The repair scheme consisted of installing a thick epoxy coating on the inside face of the concrete assembly to cut off the vapor drive through the concrete. This work was completed during two separate 30-day plant shutdowns for maintenance periods. Once the vapor drive was shut down and the concrete humidity level was reduced, the shotcrete repairs were started. The repair material selected was a prepackaged 5000 psi (34 MPa) 28-day compressive strength product with aggregate gradation No. 1 per ACI 506. Dry-mix installation was selected due to the large number of repair locations coupled with the small average area per location. The repair locations were on a vertical surface, and the use of dry-mix shotcrete eliminated the need for the use of concrete formwork required for casting repairs. The repair material was tested for permeability. The permeability requirement allowed for compatibility with passive cathodic protection anodes installed along the perimeter of each repair location. Delaminated concrete was removed using 15 lb (7 kg) chipping hammers. Surface preparation was completed using dry sandblasting. The shotcrete was installed over a 2-week period during operation of the cooling towers. Shrinkage cracking occurred in greater amounts than normally experienced due to the elevated temperatures of the concrete substrate and the difficult curing conditions. A silane sealer was applied to the shotcrete upon full curing. Corrosion current, half cell potential, and resistance measurements were taken using a linear polarization tool prior to and after repair completion. Concrete resistance, an indirect measure of concrete humidity levels, improved nearly nine fold from 10 kilo-ohms to 90 kilo-ohms resistance. Reinforcing bar corrosion currents improved from 150 mm per year dissolution to 25 mm per year. Finally, corrosion potential improved dramatically. At the conclusion of the project, it was determined that the reinforcing steel is once again in a passivated state.

Project No. 3—Pre-Cast Concrete Cylinder Pipe Strengthening

An electrical generation station in western Colorado was experiencing corrosion in the prestressing wires through sections of their precast concrete cylinder pipes. The water transfer pipes supply water between the power station and the cooling towers. During a 2-week shutdown period, testing was conducted to determine the extent of the corrosion in the wires. Testing found that one spool, an 18 ft (5.5 m) section of pipe, was compromised to the point that external post-tensioning was required. The spool ran 18 ft (5.5 m) in length, with a 9 ft (2.7 m) diameter, and was located approximately 20 ft (6.1 m) below grade. A large excavation was required to gain access to the damaged spool. The excavation was made approximately 25 ft (7.6 m) deep with a 60 ft (18 m) diameter, with sloped sidewalls for safety.

The water transfer pipe containing the damaged spool ran parallel and next to another water transfer pipe. Once the damaged spool was exposed, a trench box was placed between the two water transfer pipes for safety. Prior to complete excavation, each end of the spool was excavated and tendons were installed to help support the dead load. The spool was then fully excavated and the outer concrete shell was sound tested with the engineer of record. The investigation found that the exterior concrete shell had debonded from the interior and a large crack spanned half the circumference of the spool. It was determined that the outer shell should be removed and further examination of the crack was necessary.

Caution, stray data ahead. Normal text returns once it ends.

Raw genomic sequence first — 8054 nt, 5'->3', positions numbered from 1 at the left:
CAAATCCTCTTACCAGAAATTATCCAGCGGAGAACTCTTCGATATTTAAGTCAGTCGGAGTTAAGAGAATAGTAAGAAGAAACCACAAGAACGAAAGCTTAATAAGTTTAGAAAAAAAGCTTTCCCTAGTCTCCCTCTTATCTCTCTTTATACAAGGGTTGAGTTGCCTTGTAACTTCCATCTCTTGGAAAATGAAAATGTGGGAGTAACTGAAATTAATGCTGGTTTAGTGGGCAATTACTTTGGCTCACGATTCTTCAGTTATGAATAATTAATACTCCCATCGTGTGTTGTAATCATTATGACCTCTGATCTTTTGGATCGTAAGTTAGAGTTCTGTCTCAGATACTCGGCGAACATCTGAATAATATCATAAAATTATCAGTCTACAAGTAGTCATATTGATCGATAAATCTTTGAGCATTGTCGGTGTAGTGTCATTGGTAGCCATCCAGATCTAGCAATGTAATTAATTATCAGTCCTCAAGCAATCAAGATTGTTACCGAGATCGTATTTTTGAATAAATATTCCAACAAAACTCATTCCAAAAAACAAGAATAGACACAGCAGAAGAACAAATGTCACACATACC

The exterior shell was excavated using pneumatic hammers. Upon inspection, it was found that a significant number of prestressing wires were corroded and broken. The large crack that ran around the exterior shell continued into the interior concrete shell. Core samples were taken to determine the depth of the crack within the internal concrete shell. If the crack extended the full depth to the steel fiber liner allowing corrosion, spool replacement would be required. The core sample showed that the crack did indeed extend full depth, however, the liner showed no signs of corrosion. With a corrosion-free liner and solid inner core, a post-tension repair was viable.

The 18 ft (5.5 m) spool was then wrapped with a total of 53-1/2 in. (12.7 mm) diameter sevenwire strands at 4 in. (100 mm) on center. The strands on each end of the spool were stressed to a force of 47 kips (209 kN), followed by a sequence of stressing every other tendon. Conductivity between the tendons and the steel liner was established and verified. Aggregate was used to fill the bottom of the excavation prior to applying the shotcrete, preventing any ground water from interfering with the mixture. A low shrinkage, fiber-reinforced wet-mix shotcrete was specifically designed for this project with the local concrete company. The shotcrete mixture was pumped through a 2 in. (50 mm) nozzle and a shotcrete cradle was created at the base of the spool. This shotcrete cradle acted as the footing, providing the necessary support to prevent slumping. The new exterior shell was shot, providing 2 in. (100 mm) of cover over the external post-tension stands. The shotcrete shell was then covered with wet burlap sacks and plastic for proper curing. Once the shotcrete shell had cured for 3 days, the excavation was filled and compacted back to the original grade.

Shotcrete is a versatile repair technique. Its physical properties provide numerous repair solutions in many different environments and situations. These three case histories provide examples of the versatility of the shotcrete process.